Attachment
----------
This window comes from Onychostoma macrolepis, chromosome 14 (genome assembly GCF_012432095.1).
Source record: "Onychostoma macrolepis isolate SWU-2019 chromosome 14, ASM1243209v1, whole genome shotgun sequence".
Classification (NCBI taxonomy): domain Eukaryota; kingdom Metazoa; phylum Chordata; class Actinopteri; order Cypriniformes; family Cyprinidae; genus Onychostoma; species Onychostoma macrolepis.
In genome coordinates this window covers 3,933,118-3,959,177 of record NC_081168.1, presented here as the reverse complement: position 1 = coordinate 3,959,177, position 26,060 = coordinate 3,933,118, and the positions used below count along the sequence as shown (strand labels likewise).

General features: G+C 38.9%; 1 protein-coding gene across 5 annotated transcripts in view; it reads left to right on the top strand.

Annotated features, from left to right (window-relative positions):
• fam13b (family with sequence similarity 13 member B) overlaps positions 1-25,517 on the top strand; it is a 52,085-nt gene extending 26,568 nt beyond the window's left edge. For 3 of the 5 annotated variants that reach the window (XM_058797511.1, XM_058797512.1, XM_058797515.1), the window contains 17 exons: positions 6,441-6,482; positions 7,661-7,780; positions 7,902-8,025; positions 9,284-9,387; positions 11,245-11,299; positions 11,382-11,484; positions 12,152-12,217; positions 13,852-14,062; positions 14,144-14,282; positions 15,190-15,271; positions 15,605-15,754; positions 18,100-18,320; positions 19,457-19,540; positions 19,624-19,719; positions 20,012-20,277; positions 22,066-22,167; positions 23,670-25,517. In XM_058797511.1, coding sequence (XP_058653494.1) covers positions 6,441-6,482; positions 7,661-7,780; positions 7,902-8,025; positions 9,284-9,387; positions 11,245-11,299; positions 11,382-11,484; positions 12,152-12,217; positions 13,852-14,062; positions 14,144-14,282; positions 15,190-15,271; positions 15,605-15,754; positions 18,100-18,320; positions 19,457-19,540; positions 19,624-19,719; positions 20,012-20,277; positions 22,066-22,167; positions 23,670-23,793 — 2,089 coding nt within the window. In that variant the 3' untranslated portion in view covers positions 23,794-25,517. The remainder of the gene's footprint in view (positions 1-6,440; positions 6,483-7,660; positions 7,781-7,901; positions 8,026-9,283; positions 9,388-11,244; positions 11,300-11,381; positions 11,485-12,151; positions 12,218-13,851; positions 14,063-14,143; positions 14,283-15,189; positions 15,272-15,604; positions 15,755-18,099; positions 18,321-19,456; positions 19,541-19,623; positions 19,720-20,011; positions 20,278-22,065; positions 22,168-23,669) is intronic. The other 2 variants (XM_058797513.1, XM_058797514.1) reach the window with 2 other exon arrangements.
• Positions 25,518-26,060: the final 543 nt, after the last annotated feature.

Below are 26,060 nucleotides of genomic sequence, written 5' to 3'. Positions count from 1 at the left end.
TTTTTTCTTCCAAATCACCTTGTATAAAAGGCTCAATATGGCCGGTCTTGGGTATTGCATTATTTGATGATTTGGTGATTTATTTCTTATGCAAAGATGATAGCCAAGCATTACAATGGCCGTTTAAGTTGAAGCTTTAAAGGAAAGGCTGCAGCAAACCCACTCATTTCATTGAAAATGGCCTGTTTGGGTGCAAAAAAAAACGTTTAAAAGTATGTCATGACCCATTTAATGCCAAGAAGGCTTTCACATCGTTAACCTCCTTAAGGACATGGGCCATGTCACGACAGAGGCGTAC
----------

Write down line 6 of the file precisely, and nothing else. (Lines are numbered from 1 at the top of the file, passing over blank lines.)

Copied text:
Annotated features, from left to right (window-relative positions):